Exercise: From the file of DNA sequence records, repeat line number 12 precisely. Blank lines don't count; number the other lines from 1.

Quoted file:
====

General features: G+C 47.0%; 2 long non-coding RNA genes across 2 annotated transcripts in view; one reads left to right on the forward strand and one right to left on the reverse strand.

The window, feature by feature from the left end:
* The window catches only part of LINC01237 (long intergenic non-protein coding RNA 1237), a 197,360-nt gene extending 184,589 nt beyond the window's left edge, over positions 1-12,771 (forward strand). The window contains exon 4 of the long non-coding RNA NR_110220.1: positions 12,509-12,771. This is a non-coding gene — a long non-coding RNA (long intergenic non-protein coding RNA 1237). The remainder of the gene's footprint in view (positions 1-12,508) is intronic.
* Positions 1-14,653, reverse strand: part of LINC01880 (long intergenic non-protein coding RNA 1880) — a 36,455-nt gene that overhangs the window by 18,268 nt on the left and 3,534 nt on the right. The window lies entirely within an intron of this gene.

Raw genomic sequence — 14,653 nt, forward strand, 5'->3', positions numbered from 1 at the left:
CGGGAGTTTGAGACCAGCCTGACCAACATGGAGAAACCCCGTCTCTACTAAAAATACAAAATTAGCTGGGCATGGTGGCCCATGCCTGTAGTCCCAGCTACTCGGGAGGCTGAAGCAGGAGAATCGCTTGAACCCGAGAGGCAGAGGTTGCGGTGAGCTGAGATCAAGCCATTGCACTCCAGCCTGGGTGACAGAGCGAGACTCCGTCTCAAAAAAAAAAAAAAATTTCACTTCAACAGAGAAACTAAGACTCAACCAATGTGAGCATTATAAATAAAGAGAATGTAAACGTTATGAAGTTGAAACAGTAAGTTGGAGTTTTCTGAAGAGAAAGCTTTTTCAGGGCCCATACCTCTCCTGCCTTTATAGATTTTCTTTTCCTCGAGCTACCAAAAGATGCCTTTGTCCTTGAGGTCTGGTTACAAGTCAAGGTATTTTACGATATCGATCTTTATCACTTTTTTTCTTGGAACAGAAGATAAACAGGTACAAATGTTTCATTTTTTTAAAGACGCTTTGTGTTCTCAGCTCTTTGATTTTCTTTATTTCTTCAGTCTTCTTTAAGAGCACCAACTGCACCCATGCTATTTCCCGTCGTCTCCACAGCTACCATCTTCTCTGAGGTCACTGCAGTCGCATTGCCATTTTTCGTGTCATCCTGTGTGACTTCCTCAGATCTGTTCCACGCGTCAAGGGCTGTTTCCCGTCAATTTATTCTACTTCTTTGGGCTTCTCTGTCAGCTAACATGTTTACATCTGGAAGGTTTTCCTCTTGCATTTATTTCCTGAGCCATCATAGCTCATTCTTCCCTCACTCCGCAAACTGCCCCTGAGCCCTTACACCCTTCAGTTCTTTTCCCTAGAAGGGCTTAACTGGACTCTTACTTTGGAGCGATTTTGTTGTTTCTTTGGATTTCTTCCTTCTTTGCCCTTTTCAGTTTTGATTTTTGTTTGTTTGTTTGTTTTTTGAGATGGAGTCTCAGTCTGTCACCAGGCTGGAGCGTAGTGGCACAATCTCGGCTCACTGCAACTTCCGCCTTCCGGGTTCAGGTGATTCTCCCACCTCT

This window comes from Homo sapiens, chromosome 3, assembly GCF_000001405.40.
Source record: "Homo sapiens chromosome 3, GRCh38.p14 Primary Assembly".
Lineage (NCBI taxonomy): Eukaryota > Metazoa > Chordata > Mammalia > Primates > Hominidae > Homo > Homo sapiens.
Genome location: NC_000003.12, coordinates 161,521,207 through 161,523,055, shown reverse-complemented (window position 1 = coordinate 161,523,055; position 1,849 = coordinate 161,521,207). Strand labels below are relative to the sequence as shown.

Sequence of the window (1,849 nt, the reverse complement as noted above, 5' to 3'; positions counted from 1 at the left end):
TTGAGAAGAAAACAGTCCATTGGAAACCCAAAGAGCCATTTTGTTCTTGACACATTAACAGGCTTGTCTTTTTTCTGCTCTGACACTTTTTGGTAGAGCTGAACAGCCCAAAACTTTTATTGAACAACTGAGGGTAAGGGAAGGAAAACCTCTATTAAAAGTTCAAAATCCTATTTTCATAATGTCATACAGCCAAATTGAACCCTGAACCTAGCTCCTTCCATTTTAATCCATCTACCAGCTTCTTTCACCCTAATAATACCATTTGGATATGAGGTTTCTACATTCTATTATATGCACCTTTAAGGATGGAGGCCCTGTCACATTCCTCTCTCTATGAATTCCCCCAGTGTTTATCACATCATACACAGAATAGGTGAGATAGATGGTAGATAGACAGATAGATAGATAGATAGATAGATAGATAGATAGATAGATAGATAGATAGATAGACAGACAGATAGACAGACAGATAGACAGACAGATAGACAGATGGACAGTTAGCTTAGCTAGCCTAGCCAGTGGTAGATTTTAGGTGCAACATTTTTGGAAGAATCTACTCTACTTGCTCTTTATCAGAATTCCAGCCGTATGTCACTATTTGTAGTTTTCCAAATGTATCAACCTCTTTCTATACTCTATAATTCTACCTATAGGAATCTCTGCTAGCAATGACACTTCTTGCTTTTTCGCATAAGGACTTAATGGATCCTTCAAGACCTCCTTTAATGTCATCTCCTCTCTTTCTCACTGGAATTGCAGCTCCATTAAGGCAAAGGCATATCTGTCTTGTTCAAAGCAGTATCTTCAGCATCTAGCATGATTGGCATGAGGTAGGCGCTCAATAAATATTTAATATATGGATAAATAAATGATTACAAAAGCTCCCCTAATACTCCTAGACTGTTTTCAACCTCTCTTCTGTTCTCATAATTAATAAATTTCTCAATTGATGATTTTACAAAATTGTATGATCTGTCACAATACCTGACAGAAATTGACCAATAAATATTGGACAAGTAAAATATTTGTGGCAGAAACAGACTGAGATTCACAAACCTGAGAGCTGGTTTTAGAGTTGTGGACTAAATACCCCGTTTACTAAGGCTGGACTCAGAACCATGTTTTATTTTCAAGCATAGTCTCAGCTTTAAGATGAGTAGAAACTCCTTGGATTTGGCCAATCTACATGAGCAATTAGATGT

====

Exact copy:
TTGAGAAGAAAACAGTCCATTGGAAACCCAAAGAGCCATTTTGTTCTTGACACATTAACAGGCTTGTCTTTTTTCTGCTCTGACACTTTTTGGTAGAGCTGAACAGCCCAAAACTTTTATTGAACAACTGAGGGTAAGGGAAGGAAAACCTCTATTAAAAGTTCAAAATCCTATTTTCATAATGTCATACAGCCAAATTGAACCCTGAACCTAGCTCCTTCCATTTTAATCCATCTACCAGCTTCTTTCACCCTAATAATACCATTTGGATATGAGGTTTCTACATTCTATTATATGCACCTTTAAGGATGGAGGCCCTGTCACATTCCTCTCTCTATGAATTCCCCCAGTGTTTATCACATCATACACAGAATAGGTGAGATAGATGGTAGATAGACAGATAGATAGATAGATAGATAGATAGATAGATAGATAGATAGATAGATAGATAGACAGACAGATAGACAGACAGATAGACAGACAGATAGACAGATGGACAGTTAGCTTAGCTAGCCTAGCCAGTGGTAGATTTTAGGTGCAACATTTTTGGAAGAATCTACTCTACTTGCTCTTTATCAGAATTCCAGCCGTATGTCACTATTTGTAGTTTTCCAAATGTATCAACCTCTTTCTATACTCTATAATTCTACCTATAGGAATCTCTGCTAGCAATGACACTTCTTGCTTTTTCGCATAAGGACTTAATGGATCCTTCAAGACCTCCTTTAATGTCATCTCCTCTCTTTCTCACTGGAATTGCAGCTCCATTAAGGCAAAGGCATATCTGTCTTGTTCAAAGCAGTATCTTCAGCATCTAGCATGATTGGCATGAGGTAGGCGCTCAATAAATATTTAATATATGGATAAATAAATGATTACAAAAGCTCCCCTAATACTCCTAGACTGTTTTCAACCTCTCTTCTGTTCTCATAATTAATAAATTTCTCAATTGATGATTTTACAAAATTGTATGATCTGTCACAATACCTGACAGAAATTGACCAATAAATATTGGACAAGTAAAATATTTGTGGCAGAAACAGACTGAGATTCACAAACCTGAGAGCTGGTTTTAGAGTTGTGGACTAAATACCCCGTTTACTAAGGCTGGACTCAGAACCATGTTTTATTTTCAAGCATAGTCTCAGCTTTAAGATGAGTAGAAACTCCTTGGATTTGGCCAATCTACATGAGCAATTAGATGT